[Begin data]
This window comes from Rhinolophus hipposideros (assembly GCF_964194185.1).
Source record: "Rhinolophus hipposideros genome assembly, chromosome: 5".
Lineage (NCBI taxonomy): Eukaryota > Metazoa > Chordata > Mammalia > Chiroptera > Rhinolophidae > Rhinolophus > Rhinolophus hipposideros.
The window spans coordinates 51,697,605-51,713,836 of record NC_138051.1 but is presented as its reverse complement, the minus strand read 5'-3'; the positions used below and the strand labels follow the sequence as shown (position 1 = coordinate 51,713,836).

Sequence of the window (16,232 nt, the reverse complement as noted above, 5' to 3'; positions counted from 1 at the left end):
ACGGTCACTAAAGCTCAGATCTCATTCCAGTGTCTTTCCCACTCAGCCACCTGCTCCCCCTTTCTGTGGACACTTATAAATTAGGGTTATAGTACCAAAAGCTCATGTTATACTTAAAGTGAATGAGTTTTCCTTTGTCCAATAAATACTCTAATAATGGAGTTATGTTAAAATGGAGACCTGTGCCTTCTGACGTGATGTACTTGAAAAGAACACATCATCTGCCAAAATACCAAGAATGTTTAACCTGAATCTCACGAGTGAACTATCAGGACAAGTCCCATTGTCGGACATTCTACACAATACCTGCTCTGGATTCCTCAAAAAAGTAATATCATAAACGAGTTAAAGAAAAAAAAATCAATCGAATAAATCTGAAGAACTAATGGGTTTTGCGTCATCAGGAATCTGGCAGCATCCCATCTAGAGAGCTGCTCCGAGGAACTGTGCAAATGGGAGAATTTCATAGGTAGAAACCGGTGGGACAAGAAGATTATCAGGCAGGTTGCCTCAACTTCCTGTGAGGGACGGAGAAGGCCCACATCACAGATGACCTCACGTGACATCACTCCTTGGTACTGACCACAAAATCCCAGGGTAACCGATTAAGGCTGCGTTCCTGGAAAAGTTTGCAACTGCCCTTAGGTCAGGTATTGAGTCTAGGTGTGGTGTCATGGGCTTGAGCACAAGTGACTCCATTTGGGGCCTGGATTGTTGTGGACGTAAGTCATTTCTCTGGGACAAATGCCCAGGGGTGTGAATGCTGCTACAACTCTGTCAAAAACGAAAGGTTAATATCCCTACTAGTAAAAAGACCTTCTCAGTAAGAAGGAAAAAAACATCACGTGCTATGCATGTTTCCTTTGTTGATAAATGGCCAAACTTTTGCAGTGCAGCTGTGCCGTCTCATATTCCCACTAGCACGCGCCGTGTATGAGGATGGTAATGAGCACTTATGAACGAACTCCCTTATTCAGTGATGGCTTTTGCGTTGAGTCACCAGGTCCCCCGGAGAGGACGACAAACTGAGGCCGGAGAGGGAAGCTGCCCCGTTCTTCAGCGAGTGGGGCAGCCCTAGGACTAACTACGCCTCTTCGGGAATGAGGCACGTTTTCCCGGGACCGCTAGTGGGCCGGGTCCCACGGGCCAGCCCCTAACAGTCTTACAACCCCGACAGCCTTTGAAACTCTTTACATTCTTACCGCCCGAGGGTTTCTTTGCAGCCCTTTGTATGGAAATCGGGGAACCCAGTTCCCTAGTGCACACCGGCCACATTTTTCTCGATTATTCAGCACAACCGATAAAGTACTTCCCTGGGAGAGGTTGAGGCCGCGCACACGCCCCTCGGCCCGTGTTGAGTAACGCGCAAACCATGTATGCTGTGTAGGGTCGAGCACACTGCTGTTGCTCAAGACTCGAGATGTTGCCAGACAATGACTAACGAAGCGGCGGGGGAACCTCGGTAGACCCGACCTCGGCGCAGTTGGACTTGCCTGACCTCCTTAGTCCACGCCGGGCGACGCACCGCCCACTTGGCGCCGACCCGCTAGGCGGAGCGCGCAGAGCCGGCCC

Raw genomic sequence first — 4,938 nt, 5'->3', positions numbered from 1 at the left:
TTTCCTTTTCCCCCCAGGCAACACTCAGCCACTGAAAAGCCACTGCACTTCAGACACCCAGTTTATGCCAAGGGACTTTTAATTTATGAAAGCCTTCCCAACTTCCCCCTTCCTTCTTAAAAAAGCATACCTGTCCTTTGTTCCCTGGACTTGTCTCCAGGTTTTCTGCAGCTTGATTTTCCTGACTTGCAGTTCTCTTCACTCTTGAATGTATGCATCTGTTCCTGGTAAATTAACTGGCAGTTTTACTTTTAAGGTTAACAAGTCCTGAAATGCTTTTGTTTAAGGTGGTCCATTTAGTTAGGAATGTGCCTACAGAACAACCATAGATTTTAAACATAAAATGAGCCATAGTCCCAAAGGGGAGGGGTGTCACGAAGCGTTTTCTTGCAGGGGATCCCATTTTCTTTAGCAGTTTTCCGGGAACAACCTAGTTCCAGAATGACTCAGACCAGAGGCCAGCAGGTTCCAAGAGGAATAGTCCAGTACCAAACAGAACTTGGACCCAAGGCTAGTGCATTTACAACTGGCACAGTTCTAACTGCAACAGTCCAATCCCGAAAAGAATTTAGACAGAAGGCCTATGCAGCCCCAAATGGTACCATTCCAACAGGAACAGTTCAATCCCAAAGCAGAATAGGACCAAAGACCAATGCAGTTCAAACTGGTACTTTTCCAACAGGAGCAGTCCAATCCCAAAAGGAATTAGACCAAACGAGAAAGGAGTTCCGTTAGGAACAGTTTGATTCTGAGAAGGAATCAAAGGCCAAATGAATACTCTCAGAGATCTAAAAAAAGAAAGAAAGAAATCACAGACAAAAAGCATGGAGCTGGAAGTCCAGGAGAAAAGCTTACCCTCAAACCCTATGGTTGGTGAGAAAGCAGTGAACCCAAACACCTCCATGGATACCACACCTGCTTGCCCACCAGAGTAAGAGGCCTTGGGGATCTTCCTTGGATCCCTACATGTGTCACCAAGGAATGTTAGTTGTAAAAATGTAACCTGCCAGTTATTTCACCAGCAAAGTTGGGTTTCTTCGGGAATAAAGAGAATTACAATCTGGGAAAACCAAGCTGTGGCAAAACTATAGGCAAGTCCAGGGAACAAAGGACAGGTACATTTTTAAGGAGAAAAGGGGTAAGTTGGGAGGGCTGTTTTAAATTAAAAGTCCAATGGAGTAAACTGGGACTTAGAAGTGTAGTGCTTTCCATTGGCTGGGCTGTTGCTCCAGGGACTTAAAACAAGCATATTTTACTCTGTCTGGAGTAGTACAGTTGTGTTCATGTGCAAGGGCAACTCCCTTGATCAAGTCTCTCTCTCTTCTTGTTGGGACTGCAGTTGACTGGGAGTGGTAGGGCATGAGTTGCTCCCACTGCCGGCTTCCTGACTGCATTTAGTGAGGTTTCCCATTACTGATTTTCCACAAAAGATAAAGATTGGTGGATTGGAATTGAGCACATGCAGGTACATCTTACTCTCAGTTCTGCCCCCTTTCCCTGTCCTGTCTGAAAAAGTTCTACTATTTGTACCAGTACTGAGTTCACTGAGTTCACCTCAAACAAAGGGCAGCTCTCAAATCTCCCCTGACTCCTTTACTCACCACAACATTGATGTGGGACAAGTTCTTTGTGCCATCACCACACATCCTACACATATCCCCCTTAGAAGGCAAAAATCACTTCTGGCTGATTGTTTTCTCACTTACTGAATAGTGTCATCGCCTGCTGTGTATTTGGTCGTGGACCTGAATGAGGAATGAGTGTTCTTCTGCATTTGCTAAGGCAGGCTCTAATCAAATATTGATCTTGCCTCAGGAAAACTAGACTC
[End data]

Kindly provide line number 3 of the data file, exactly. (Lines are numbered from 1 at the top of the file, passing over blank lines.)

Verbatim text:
Lineage (NCBI taxonomy): Eukaryota > Metazoa > Chordata > Mammalia > Chiroptera > Rhinolophidae > Rhinolophus > Rhinolophus hipposideros.